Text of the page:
He was interred in Saint Sava Monastery Church at Libertyville, Illinois, the only European monarch so far to have been buried in America.[6][7]

Return of remains and state funeral

On 4 March 2007, former Crown Prince Alexander announced plans to have his father's remains repatriated to Serbia. The plan upset some Serbian-Americans. Peter II had chosen St. Sava Serbian Orthodox Monastery as his interim resting place because of the extenuating circumstances that afflicted his homeland.[8] After talks with the Serbian government, the move was confirmed in January 2013 with the burial place being the Royal Family Mausoleum in Oplenac.[9]

On 22 January 2013, Peter's remains were returned to Belgrade, Serbia.[10] He lay in state in the Royal Chapel in Dedinje before being buried in the Royal Family Mausoleum at Oplenac on 26 May 2013 along with his wife, Queen Alexandra. His mother, Queen Marie, and his brother, Prince Andrej, lie nearby. The Serbian Royal Regalia were placed over Peter's coffin. Present at the return ceremony were the Prime Minister Ivica Dačić, Peter's son Alexander with his family, and Serbian Patriarch Irinej.[2][11] The latter openly advocated for the restoration of the Serbian monarchy.[12]

Titles, styles, honours and arms

Titles and styles


Kingdom of Yugoslavia
Order of St. Prince Lazar, Sovereign and Collar
Order of Karađorđe's Star, Grand Master and Grand Cross
Order of Karađorđe's Star with Swords, Grand Master
Order of the White Eagle, Grand Master and Grand Cross
Order of the White Eagle with Swords, Grand Master
Order of the Yugoslav Crown, Grand Master and Grand Cross
Order of St. Sava, Grand Master and Grand Cross
International and Foreign Awards
Légion d'honneur, Grand Cross (France)
Order of the Redeemer, Grand Cross (Greece)
Order of the Most Holy Annunciation, Collar (Italy)
Order of Saints Maurice and Lazarus, Bailiff Grand Cross (Italy)
Order of the Crown of Italy, Knight Grand Cross (Italy)
Constantinian Order of Saint George, Bailiff Grand Cross (Two Sicilies)
Order of Saint-Charles, Knight Grand Cross (Monaco)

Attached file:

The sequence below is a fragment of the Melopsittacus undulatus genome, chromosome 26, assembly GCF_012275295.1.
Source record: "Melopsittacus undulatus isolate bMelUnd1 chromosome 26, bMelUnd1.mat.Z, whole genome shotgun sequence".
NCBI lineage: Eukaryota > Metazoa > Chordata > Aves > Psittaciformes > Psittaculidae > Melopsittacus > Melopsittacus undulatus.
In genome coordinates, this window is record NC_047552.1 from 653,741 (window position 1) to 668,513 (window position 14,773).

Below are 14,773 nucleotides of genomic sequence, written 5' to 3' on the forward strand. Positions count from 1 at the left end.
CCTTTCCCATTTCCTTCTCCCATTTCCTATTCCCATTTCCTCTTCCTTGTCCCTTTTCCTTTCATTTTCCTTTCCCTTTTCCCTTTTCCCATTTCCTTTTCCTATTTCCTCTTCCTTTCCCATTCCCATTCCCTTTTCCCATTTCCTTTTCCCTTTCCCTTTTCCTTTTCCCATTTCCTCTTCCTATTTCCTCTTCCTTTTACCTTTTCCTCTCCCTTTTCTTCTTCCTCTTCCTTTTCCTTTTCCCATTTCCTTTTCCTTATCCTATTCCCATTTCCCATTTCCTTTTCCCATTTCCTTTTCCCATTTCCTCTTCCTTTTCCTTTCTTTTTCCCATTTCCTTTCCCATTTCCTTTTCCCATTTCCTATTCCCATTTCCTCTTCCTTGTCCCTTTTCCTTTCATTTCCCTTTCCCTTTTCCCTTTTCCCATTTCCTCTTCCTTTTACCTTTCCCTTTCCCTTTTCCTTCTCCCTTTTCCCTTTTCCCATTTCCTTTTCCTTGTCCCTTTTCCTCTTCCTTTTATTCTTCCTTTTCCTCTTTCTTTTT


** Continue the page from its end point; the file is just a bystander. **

Order of Malta, Bailiff Grand Cross (SMOM)
Order pro merito Melitensi, Collar (SMOM)




  1. Yugoslavia's exiled Queen returns home at long last
  2. 1 2 "Remains of last Yugoslav king Peter II Karadjordjevic returned from US to Serbia". The Washington Post. Associated Press. 22 January 2013. Retrieved 23 January 2013.
  3. 1 2 "Ex-King To Get Divorce". The Plain Speaker. September 11, 1953. Retrieved August 2, 2016 via (registration required (help)).
  4. Moser, Whet (January 24, 2013). "The Sad Life of Peter II, and the Curious Disinterring of the King of Yugoslavia From Libertyville". Chicago Magazine. Retrieved August 2, 2016.
  5. Overy, Richard (2010). The Second World War: The Complete Illustrated History. Carlton Books. ISBN 978-1-84732-451-1.
  8. Tarm, Michael (4 March 2007). "King's body in U.S. may head to homeland". The Boston Globe. Associated Press. Retrieved 23 January 2013.
  9. "HM King Peter II Returns Home after 72 Years". Business News. 20 January 2013. Retrieved 23 January 2013.
  10. "King Peter II Now in Royal Palace Chapel". Royal Family of Serbia.
  11. "The remains of King Peter II in Belgrade (Посмртни остаци краља Петра II у Београду)". Radio Television of Serbia (in Serbian). Tanjug. 22 January 2013. Retrieved 23 January 2013.
  12. Serbian Patriarch Irinej states that Serbia needs emperor or king, or some form of parliamentary monarchy. Retrieved 23 January 2013.
Wikimedia Commons has media related to Peter II of Yugoslavia.
Peter II of Yugoslavia
Born: 6 September 1923 Died: 3 November 1970
Regnal titles
Preceded by
Aleksandar I
King of Yugoslavia
9 October 1934 – 29 November 1945
Monarchy abolished
Titles in pretence
Loss of title
King of Yugoslavia
29 November 1945 – 3 November 1970
Succeeded by
Crown Prince Alexander